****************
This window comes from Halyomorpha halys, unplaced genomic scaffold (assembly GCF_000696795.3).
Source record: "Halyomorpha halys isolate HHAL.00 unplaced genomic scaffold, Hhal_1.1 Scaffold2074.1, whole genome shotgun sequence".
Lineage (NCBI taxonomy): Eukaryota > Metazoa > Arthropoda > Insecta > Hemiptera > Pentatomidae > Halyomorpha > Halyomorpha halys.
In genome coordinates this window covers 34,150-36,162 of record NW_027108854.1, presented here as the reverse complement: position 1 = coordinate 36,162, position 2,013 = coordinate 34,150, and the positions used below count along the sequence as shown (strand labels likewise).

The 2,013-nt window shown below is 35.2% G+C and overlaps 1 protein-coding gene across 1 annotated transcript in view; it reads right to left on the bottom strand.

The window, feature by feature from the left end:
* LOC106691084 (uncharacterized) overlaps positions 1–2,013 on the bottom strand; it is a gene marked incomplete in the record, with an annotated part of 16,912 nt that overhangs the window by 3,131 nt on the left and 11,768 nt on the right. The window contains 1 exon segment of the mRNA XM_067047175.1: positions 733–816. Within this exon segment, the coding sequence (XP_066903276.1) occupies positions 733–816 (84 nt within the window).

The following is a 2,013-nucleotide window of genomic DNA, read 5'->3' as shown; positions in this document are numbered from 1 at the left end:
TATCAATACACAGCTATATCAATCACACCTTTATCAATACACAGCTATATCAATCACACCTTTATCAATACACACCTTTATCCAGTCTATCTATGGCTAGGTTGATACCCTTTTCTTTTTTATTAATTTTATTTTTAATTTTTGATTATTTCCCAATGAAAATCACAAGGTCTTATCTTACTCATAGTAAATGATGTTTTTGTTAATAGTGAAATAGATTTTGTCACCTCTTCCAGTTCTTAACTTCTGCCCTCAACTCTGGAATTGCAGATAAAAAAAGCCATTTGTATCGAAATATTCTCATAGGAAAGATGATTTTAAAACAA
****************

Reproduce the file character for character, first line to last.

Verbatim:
This window comes from Halyomorpha halys, unplaced genomic scaffold (assembly GCF_000696795.3).
Source record: "Halyomorpha halys isolate HHAL.00 unplaced genomic scaffold, Hhal_1.1 Scaffold2074.1, whole genome shotgun sequence".
Lineage (NCBI taxonomy): Eukaryota > Metazoa > Arthropoda > Insecta > Hemiptera > Pentatomidae > Halyomorpha > Halyomorpha halys.
In genome coordinates this window covers 34,150-36,162 of record NW_027108854.1, presented here as the reverse complement: position 1 = coordinate 36,162, position 2,013 = coordinate 34,150, and the positions used below count along the sequence as shown (strand labels likewise).

The 2,013-nt window shown below is 35.2% G+C and overlaps 1 protein-coding gene across 1 annotated transcript in view; it reads right to left on the bottom strand.

The window, feature by feature from the left end:
* LOC106691084 (uncharacterized) overlaps positions 1–2,013 on the bottom strand; it is a gene marked incomplete in the record, with an annotated part of 16,912 nt that overhangs the window by 3,131 nt on the left and 11,768 nt on the right. The window contains 1 exon segment of the mRNA XM_067047175.1: positions 733–816. Within this exon segment, the coding sequence (XP_066903276.1) occupies positions 733–816 (84 nt within the window).

The following is a 2,013-nucleotide window of genomic DNA, read 5'->3' as shown; positions in this document are numbered from 1 at the left end:
TATCAATACACAGCTATATCAATCACACCTTTATCAATACACAGCTATATCAATCACACCTTTATCAATACACACCTTTATCCAGTCTATCTATGGCTAGGTTGATACCCTTTTCTTTTTTATTAATTTTATTTTTAATTTTTGATTATTTCCCAATGAAAATCACAAGGTCTTATCTTACTCATAGTAAATGATGTTTTTGTTAATAGTGAAATAGATTTTGTCACCTCTTCCAGTTCTTAACTTCTGCCCTCAACTCTGGAATTGCAGATAAAAAAAGCCATTTGTATCGAAATATTCTCATAGGAAAGATGATTTTAAAACAA